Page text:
Firenze Card — Access to the Best Museums in Florence, Italy

by Mario 30-Mar 2011

The city of Florence finally released the long awaited Firenze Card that allows access to the 33 most important museums, chapels and art galleries in the city. It also provides free passage on the city's public transit system. Priced at 50 Euro, the Florence card may be purchased online and picked up at one of five collection points in the city.

While the card is a great deal for passionate lovers of art, it may not be ideal for everyone. The moment you swipe your Florence Card at the first museum turnstile the countdown begins. The Florence Cards will expire in 72 hours and the chase is on. Remember, most museums in Florence are closed on Mondays and some are closed Sundays as well. There must be some connection between Italian museums, barber shops and this Monday closing thing that eludes me.

The Firenze Card site is easy to navigate and you will discover that the card also allows access to special exhibitions and events. In some cases you may even be able to bypass lines. A silly benefit that comes with the Florence Card is free admission, when accompanied by a valid cardholder, to a European Citizen aged 18 or under — maybe it's an inducement for adoption?

The greatest benefit will go to those who can carefully plot their entire course and slide into the last museum two minutes before the card gives up the ghost. It's kind of like fasting for days before attending the all you can eat buffet. Unfortunately, museums are not open 24 hours a day, that would be fun. If on average, museums are open nine hours a day, what you are buying is roughly 36 hours. Factor in meals, rest breaks and transit time from one to the other and the most intrepid adventurers might get to briefly visit half the places listed — that's a great deal. Then again, you can always buy another card.

The Other Tuscany — The Mysterious Abbey at Monte Oliveto Maggiore

by Mario 15-Jul 2010

Ley lines, earth energy vortices and power centers are not often associated with Italy. These terms are usually linked to places such as Sedona, the Pyramids and Stonehenge. Nonetheless, a secluded medieval abbey in southern Tuscany seems to rest on exactly such a spot.

According to locals and expats living in the Tuscan region of Le Crete, the area surrounding the Abbey of Monte Oliveto Maggiore abounds with inexplicable positive energy. Inhabitants appear to live longer than the average, enjoy excellent health and everything that either grazes or grows is similarly improved. It is not uncommon to see centenarians, still in good health with all original parts, including teeth, nonchalantly tending fields. Back in the 80s studies corroborated, at least in part, this high level of good health and longevity enjoyed by the inhabitants. The olive oil does taste better and the ground yields a bit more of whatever is planted.

Abbey monks, in accordance with age-old recipes continue to transform simple herbs and berries into quite enjoyable liqueurs that seemingly restore ailing kidneys, digestive systems, urinary tracts and colons. If magic potions are not your cup of tea, you may be tempted to freely taste some of their organic wines, extra virgin olive oil, spelt, honey or Sambuca. The Olivetan monks, a separate branch of the Benedictine Order, have lived here since 1319. Not the same monks mind you. No one lives that long nowadays no matter how much elixir they imbibe.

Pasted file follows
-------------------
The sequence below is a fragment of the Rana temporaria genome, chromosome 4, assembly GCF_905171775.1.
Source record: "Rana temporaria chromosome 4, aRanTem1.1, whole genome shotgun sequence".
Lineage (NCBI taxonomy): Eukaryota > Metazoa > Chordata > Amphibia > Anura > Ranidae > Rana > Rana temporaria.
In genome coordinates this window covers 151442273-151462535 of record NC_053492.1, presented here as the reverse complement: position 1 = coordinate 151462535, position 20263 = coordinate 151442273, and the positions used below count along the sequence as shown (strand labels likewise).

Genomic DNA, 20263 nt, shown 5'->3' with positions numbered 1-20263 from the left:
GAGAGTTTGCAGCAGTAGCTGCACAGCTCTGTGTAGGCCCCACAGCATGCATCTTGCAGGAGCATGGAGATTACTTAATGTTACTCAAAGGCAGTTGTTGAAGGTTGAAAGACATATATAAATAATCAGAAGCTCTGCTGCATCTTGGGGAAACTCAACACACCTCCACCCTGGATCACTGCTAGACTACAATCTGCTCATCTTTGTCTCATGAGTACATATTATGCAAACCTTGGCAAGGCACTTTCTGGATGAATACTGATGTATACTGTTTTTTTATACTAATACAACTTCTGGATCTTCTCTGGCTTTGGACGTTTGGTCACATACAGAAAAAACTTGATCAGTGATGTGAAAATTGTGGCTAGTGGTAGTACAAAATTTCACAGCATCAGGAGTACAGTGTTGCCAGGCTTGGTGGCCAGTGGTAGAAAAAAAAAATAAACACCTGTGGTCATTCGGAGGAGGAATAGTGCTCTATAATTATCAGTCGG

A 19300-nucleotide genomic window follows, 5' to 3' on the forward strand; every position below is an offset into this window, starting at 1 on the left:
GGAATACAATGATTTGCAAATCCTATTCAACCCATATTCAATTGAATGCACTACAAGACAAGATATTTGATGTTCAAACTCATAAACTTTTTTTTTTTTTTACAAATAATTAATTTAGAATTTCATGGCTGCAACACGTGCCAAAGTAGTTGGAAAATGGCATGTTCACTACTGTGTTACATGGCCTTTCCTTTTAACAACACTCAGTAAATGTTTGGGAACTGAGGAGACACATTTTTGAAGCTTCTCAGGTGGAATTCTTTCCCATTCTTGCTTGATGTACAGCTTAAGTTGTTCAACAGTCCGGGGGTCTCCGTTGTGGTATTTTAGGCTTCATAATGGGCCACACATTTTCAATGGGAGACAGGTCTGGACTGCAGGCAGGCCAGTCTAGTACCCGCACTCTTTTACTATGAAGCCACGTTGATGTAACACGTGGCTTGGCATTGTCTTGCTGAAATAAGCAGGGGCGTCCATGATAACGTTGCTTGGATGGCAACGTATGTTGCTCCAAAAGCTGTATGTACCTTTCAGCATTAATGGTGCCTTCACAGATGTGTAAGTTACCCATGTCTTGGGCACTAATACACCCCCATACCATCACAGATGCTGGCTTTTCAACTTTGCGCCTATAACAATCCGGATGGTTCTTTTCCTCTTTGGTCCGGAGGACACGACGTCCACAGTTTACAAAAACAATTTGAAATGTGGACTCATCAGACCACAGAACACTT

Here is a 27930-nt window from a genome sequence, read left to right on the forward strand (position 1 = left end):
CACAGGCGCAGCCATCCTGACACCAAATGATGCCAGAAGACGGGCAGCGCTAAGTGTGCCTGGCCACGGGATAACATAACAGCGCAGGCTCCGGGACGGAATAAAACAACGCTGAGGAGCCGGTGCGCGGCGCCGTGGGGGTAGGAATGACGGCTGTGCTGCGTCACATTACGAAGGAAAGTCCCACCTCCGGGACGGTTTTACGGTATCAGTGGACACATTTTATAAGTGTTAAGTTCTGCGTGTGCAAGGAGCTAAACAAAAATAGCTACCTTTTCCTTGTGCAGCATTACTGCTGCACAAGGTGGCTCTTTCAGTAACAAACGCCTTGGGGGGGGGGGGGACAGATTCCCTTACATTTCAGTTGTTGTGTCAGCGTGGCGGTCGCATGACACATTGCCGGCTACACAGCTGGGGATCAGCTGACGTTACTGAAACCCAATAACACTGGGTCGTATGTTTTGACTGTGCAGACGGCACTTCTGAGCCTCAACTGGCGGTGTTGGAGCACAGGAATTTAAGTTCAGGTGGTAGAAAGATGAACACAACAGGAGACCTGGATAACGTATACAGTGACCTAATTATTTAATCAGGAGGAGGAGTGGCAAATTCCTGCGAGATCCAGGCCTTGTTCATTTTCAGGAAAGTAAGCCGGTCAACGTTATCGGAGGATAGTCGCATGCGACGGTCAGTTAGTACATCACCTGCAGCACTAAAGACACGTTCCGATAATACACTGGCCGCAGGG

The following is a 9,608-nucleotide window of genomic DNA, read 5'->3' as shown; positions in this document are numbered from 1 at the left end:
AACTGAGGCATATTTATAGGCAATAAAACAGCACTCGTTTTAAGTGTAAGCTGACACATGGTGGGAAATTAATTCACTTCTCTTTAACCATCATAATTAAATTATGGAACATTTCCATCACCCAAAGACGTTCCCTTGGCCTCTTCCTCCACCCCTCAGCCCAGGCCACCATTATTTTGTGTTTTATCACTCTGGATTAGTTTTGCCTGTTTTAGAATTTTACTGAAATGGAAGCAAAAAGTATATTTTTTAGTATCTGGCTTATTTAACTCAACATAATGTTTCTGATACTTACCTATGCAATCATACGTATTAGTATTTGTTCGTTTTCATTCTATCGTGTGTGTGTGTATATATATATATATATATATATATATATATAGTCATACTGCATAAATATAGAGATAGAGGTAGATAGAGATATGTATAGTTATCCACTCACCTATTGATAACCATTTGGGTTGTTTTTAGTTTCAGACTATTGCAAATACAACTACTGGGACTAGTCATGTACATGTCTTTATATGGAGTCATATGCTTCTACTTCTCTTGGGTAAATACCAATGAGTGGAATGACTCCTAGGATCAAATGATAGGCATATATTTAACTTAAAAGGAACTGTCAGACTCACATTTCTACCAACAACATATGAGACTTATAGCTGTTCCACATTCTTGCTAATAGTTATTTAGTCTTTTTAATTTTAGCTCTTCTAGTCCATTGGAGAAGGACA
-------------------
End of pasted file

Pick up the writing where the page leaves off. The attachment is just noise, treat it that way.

Aside from the lure of longevity, the Abbey at Monte Oliveto Maggiore is a fascinating day trip. As you venture across the drawbridge into this monastic enclave the past embraces you. A wide avenue beyond the gatehouse leads to the impressive Gothic façade of the church. The route is marked by botanical gardens on one side and tall whispering Tuscan cypresses on the other. The tower, library, apothecary, cloisters and church are adorned by works of many Renaissance masters including: della Robbia, Signorelli and Sodoma. You may sample some of their art work here — click on the links at the bottom of the page for more.

Visitors are welcome to tour the abbey compound. It is open daily from 9:15 am to noon and from 3:15 pm to 5 pm in winter or 6 pm during summer. The luckiest visitors are those that can get me to the church on time. Each morning at 7 am the Mass is celebrated with Gregorian chants. At at 6:15 pm the monks are singing their vespers and the rosary. Try to get here early or stay on to enjoy another magical mystical tour at the monastery of Sant'Antimo. This part of Tuscany is filled with enchantment, remains uncluttered by mass tourism and makes a great base for exploring much of central Italy. My next post will reveal some of the interesting hill towns that surround these abbeys.

In the meantime... Cent'anni (a common Italian toast wishing you 100 years of life)

Easy Italia — Italy to Offer Nationwide Tourist Assistance Starting in May

by Mario 09-Apr 2010

Michela Vittoria Brambilla, Italy’s Minister of Tourism (above) has announced that starting on May 15, 2010 visitors to Italy in need of assistance will be able to call Easy Italia by dialing 039039 from anywhere in the country for the cost of a local call. This service, apart from the cost of the call, is free and available in six languages: English, Chinese, Russian, French, German and Spanish. Aptly named, Easy Italia promises to be able to help travelers with a number of tourism related issues including emergency services and follow each inquiry until it has been resolved. 

Italian Coffee Break part 2 — Ordering un Caffè in Italy

by Mario 08-Apr 2010